Benchmarking this machine was a bit of an unnecessary formality, as it’s about the same specification as my gaming PC. The difference is that my PC is encapsulated in a massive tower and the Intel NUC 13 Extreme is about a quarter of the size and half the weight.
To test the machine’s capabilities, I used UL’s PCMark and 3D Mark as well as BAPCo’s Crossmark, Unigine’s Superposition Benchmark, and Cinebench R23. These benchmark tests give a good indication of a PC’s capabilities across productivity, gaming, and 3D rendering applications.
The PC Mark 10 score of 9440 makes it a very good machine across the board for productivity and creative applications. The high digital content creation score of 16384 made it perfect for video and photo editing. The PC Mark scores were further validated by the Crossmark results which again gave the PC top marks for productivity, creativity, and responsiveness. These results do partially reflect the performance of the user-specified RAM, GPU, and storage, as opposed to the included components at retail. The results do, however, illustrate what can be achieved with the right components in such a compact chassis.
The Cinebench results highlighted the impressive performance that the included Intel Core i9-13900K provides for the NUC. It has superb multi-core 3D rendering capabilities with impressive single-core results.
The impressive Superposition and 3D Mark tests are more to do with the supplied RTX 3080 Ti’s performance than the device at retail. But, again, the results serve to show what an optimally configured Intel NUC 13 Extreme can achieve. The 3D Mark Time Spy Extreme score of 9949 placed the NUC in the top 84% of all results. Even with the gruelling 3D Mark Port Royal test the device’s 12911 placed it in the top 75%.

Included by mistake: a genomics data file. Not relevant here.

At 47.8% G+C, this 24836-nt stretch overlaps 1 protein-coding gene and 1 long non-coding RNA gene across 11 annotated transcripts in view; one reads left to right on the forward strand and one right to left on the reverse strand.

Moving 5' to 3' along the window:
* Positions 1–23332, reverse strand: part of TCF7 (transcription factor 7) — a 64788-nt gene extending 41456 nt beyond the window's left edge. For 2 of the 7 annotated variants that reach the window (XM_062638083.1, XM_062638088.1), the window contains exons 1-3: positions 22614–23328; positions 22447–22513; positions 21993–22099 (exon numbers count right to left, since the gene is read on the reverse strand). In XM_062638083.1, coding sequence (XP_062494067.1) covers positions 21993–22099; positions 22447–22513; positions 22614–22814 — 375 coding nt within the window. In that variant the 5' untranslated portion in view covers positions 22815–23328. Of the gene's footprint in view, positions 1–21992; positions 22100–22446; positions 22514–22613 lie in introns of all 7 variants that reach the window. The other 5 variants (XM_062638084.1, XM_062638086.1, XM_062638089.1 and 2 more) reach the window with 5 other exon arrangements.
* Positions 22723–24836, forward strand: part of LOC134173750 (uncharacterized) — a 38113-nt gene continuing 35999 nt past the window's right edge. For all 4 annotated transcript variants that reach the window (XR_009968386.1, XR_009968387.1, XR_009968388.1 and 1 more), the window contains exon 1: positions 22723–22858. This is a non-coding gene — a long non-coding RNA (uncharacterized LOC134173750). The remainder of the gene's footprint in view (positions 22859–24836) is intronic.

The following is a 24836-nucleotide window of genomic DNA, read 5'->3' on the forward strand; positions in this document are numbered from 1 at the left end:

Testing the machine with the recently released PC version of The Last of Us Part I yielded some impressive results. This is a game that is bringing a lot of players’ high-end PCs to their knees. The Intel NUC 13 Extreme armed with its RTX 3080 Ti GPU managed a reasonable 80 frames per second running in 4K with a few tweaks to the settings, but no major degradation of the image quality. Even more impressive was that, unlike my tower gaming rig, which sounds like it is about to take off when running the game, the NUC was virtually silent.
As supplied, the NUC held its own against my similarly configured tower PC. It was also a lot quieter and a lot smaller.
At around AUD$2,000, the Intel NUC 13 Extreme isn’t cheap. Saying that, the equivalent micro-ATX components will likely cost not far off the same amount, but probably not with the same build quality or quiet operation. You’ll also likely not get the same easy-to-install modular design.
Intel NUC 13 Extreme is a beefy, but compact, barebones mini-PC. It’s an uncompromising design for those wanting to save on space. The NUC offers users the opportunity to customise the machine for their needs and budget, from a reasonable gaming rig to an absolute powerhouse.